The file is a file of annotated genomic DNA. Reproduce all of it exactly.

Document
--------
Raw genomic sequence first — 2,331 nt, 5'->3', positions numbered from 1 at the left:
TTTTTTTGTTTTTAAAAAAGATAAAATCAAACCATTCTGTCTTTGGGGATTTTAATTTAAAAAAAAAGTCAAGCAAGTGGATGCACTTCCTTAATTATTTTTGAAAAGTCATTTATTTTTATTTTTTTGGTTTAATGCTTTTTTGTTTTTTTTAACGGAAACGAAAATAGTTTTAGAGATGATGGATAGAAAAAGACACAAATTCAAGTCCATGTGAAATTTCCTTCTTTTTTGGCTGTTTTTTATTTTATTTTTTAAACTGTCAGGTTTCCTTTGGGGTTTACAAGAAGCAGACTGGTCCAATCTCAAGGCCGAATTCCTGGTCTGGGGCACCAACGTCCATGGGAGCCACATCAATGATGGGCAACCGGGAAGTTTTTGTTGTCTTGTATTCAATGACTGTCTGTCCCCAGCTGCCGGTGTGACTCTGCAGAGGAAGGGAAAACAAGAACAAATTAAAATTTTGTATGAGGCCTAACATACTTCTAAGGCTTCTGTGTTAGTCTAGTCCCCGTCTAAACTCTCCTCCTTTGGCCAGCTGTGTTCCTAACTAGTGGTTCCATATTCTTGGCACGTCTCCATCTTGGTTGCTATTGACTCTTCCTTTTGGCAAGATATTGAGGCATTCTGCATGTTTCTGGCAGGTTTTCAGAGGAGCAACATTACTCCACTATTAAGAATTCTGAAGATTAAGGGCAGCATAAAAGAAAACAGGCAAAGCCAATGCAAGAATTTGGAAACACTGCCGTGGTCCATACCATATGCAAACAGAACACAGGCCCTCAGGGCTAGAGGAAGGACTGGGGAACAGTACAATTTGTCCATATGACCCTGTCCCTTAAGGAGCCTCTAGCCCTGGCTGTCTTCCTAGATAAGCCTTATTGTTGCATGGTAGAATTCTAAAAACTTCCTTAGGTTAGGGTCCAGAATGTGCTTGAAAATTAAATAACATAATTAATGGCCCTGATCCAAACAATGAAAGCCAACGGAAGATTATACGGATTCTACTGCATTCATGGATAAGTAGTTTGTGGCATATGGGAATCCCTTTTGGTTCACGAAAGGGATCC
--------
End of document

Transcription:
Raw genomic sequence first — 2,331 nt, 5'->3', positions numbered from 1 at the left:
TTTTTTTGTTTTTAAAAAAGATAAAATCAAACCATTCTGTCTTTGGGGATTTTAATTTAAAAAAAAAGTCAAGCAAGTGGATGCACTTCCTTAATTATTTTTGAAAAGTCATTTATTTTTATTTTTTTGGTTTAATGCTTTTTTGTTTTTTTTAACGGAAACGAAAATAGTTTTAGAGATGATGGATAGAAAAAGACACAAATTCAAGTCCATGTGAAATTTCCTTCTTTTTTGGCTGTTTTTTATTTTATTTTTTAAACTGTCAGGTTTCCTTTGGGGTTTACAAGAAGCAGACTGGTCCAATCTCAAGGCCGAATTCCTGGTCTGGGGCACCAACGTCCATGGGAGCCACATCAATGATGGGCAACCGGGAAGTTTTTGTTGTCTTGTATTCAATGACTGTCTGTCCCCAGCTGCCGGTGTGACTCTGCAGAGGAAGGGAAAACAAGAACAAATTAAAATTTTGTATGAGGCCTAACATACTTCTAAGGCTTCTGTGTTAGTCTAGTCCCCGTCTAAACTCTCCTCCTTTGGCCAGCTGTGTTCCTAACTAGTGGTTCCATATTCTTGGCACGTCTCCATCTTGGTTGCTATTGACTCTTCCTTTTGGCAAGATATTGAGGCATTCTGCATGTTTCTGGCAGGTTTTCAGAGGAGCAACATTACTCCACTATTAAGAATTCTGAAGATTAAGGGCAGCATAAAAGAAAACAGGCAAAGCCAATGCAAGAATTTGGAAACACTGCCGTGGTCCATACCATATGCAAACAGAACACAGGCCCTCAGGGCTAGAGGAAGGACTGGGGAACAGTACAATTTGTCCATATGACCCTGTCCCTTAAGGAGCCTCTAGCCCTGGCTGTCTTCCTAGATAAGCCTTATTGTTGCATGGTAGAATTCTAAAAACTTCCTTAGGTTAGGGTCCAGAATGTGCTTGAAAATTAAATAACATAATTAATGGCCCTGATCCAAACAATGAAAGCCAACGGAAGATTATACGGATTCTACTGCATTCATGGATAAGTAGTTTGTGGCATATGGGAATCCCTTTTGGTTCACGAAAGGGATCC